Filed Under: U.S.

What’s behind Iowa’s crumbling bridges?

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Iowa’s bridges are bad – and many are crumbling. The Hawkeye state has the seventh most bridges in the nation but has more structurally deficient bridges than any other state. The bridges rated in “poor” condition sit at more than 2.5 times the national average.

James Nelson, the Bridges and Structures Bureau director at Iowa’s Department of Transportation says it’s not as bad as it sounds.

“…a ‘poor’ bridge is not an unsafe bridge. A poor bridge just means there’s something on it that we would like to repair.” Nelson said.

Of Iowa’s 23,799 bridges, 4,599 are rated “poor” and 1,800 are deemed “intolerable.” Another 300 bridges in the state are shut down due to safety concerns. The numbers are grim but are they clear signs of mismanagement or is there more to the story?

Iowa DOT Bridge Maintenance and Inspection Engineer Scott Neubauer says the numbers aren’t lying, they are just being read incorrectly.

“One thing you have to know about these bridges out there on the local roads is we have over 100,000 miles of roadway out there and the traffic on those roads is very low,” he said.

In this multi-part series, Straight Arrow News is going to talk to state experts about the challenges they’re facing with Iowa’s broken bridges, and if the new $1.2 trillion infrastructure bill passed by Congress will have a big enough impact.

MAHMOUD BENNETT: IOWA’S BRIDGES ARE BAD – AND MANY ARE CRUMBLING. THE HAWKEYE STATE HAS THE SEVENTH MOST BRIDGES IN THE NATION, BUT TOPS THE LIST AS HAVING THE MOST THAT ARE STRUCTURALLY DEFICIENT.

 THE BRIDGES RATED IN POOR CONDITION SIT AT MORE THAN 2.5 TIMES THE NATIONAL AVERAGE.

JAMES NELSON | DIRECTOR BRIDGES AND STRUCTURES BUREAU, IOWA DOT: “IT’S IMPORTANT TO NOTE THAT A POOR BRIDGE IS NOT AN UNSAFE BRIDGE, A POOR BRIDGE JUST MEANS THERE’S SOMETHING ON IT THAT WE WOULD LIKE TO REPAIR.”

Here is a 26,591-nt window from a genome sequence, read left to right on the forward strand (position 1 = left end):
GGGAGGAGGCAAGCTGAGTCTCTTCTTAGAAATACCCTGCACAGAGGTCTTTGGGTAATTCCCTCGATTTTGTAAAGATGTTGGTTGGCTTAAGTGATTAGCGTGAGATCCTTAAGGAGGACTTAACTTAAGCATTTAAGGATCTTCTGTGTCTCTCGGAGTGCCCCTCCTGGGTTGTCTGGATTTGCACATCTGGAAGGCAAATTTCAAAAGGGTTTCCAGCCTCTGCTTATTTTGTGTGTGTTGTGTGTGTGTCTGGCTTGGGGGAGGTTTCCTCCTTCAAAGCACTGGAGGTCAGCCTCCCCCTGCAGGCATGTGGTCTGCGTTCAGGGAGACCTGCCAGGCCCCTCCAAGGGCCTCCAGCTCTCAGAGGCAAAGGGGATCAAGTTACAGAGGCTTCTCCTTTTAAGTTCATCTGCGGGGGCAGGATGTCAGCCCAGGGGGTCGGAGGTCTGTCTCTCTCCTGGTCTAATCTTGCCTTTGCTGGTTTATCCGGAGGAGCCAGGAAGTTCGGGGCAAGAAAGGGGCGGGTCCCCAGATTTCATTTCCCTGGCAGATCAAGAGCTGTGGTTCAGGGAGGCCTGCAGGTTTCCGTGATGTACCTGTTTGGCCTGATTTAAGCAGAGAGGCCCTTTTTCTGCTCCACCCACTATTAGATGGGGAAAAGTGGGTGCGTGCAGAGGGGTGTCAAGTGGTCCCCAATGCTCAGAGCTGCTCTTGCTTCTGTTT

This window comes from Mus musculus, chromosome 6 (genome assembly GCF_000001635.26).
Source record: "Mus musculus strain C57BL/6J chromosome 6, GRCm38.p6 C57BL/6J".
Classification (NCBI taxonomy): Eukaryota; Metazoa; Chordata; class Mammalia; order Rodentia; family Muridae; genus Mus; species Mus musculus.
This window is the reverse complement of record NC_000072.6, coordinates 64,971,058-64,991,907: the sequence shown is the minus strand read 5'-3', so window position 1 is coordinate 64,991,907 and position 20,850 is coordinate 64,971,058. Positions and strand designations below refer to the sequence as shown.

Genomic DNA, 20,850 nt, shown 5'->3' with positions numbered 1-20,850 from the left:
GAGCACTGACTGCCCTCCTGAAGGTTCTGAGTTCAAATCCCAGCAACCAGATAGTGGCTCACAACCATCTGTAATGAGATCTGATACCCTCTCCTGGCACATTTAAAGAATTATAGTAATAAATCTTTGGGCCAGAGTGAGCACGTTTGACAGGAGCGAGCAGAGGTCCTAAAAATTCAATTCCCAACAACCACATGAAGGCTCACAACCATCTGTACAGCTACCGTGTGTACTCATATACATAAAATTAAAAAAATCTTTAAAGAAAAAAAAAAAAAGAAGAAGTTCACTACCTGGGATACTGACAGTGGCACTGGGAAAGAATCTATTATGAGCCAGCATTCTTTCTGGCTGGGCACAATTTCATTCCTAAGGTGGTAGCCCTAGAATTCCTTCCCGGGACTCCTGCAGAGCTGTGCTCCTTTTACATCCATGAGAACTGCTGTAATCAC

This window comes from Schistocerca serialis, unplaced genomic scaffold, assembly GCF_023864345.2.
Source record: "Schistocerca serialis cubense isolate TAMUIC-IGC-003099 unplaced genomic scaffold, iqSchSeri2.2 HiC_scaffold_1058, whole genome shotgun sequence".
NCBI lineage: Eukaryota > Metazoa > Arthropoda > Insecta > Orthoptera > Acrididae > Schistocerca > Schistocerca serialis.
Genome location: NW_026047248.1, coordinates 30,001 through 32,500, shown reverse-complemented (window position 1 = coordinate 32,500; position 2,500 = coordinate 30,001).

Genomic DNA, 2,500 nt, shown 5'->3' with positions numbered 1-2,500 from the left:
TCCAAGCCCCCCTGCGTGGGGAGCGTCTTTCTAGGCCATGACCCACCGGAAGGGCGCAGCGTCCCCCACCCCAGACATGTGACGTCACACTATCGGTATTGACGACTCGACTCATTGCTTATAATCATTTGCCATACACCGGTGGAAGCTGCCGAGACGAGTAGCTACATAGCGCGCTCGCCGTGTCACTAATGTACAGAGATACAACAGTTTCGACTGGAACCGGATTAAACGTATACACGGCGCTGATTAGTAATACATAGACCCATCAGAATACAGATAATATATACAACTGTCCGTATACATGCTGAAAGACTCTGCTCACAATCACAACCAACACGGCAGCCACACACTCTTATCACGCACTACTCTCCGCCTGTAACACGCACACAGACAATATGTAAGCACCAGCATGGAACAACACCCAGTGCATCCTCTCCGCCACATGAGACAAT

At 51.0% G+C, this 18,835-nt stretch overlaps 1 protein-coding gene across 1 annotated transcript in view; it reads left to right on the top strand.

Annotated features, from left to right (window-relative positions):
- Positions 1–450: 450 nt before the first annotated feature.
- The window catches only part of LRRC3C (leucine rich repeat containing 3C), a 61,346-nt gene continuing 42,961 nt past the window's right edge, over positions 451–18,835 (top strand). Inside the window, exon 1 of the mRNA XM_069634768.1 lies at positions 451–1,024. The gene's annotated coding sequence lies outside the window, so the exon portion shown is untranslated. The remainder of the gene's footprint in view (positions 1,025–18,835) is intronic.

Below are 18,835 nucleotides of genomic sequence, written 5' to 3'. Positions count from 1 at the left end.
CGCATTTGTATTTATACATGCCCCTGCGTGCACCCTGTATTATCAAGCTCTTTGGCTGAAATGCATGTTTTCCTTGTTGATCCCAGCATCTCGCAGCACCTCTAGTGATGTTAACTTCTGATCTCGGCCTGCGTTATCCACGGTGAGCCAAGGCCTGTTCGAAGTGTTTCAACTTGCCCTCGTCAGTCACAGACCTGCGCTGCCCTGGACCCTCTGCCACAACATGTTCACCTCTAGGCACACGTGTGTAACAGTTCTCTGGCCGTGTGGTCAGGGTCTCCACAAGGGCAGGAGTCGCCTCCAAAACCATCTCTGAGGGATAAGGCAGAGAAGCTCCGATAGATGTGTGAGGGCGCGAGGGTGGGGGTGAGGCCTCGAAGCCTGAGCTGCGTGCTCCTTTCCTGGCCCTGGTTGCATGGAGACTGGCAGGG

IOWA HAS A TOTAL OF 23,799 BRIDGES. OF THEM 4,599 ARE RATED “POOR” AND 1,800 ARE DEEMED “INTOLERABLE”  ANOTHER 300 BRIDGES IN THE STATE ARE MARKED SO UNSAFE, THEY’RE CURRENTLY CLOSED.

THE NUMBERS ARE GRIM BUT ARE THEY CLEAR SIGNS OF MISMANAGEMENT OR IS THERE MORE TO THE STORY?

SCOTT NEUBAUER | BRIDGE MAINTENANCE AND INSPECTION ENGINEER, IOWA DOT: “ONE THING YOU HAVE TO KNOW ABOUT THESE BRIDGES OUT THERE ON THE LOCAL ROADS IS WE HAVE OVER 100,000 MILES OF ROADWAY OUT THERE AND THE TRAFFIC ON THOSE ROADS IS VERY LOW.”

IN THIS MULTI-PART SERIES, WE’RE GOING TO TALK TO STATE EXPERTS ABOUT THE CHALLENGES THEY’RE FACING WITH IOWA’S BROKEN BRIDGES. 

AND IF THE NEW $1.2 TRILLION INFRASTRUCTURE BILL, PASSED BY CONGRESS, WILL HAVE A BIG ENOUGH IMPACT.

SCOTT NEUBAUER | BRIDGE MAINTENANCE AND INSPECTION ENGINEER, IOWA DOT: “YOU CAN THROW ALL THE MONEY YOU WANT AT IT BUT IF YOU DON’T HAVE THE PEOPLE TO DO THE WORK IT DOESN’T DO ANY GOOD”

 

Iowa’s bridges are bad – and many are crumbling. The Hawkeye state has the seventh most bridges in the nation but has more structurally deficient bridges than any other state. The bridges rated in “poor” condition sit at more than 2.5 times the national average.

James Nelson, the Bridges and Structures Bureau director at Iowa’s Department of Transportation says it’s not as bad as it sounds.

“…a ‘poor’ bridge is not an unsafe bridge. A poor bridge just means there’s something on it that we would like to repair.” Nelson said.

Of Iowa’s 23,799 bridges, 4,599 are rated “poor” and 1,800 are deemed “intolerable.” Another 300 bridges in the state are shut down due to safety concerns. The numbers are grim but are they clear signs of mismanagement or is there more to the story?

Iowa DOT Bridge Maintenance and Inspection Engineer Scott Neubauer says the numbers aren’t lying, they are just being read incorrectly.

“One thing you have to know about these bridges out there on the local roads is we have over 100,000 miles of roadway out there and the traffic on those roads is very low,” he said.

In this multi-part series, Straight Arrow News is going to talk to state experts about the challenges they’re facing with Iowa’s broken bridges, and if the new $1.2 trillion infrastructure bill passed by Congress will have a big enough impact.


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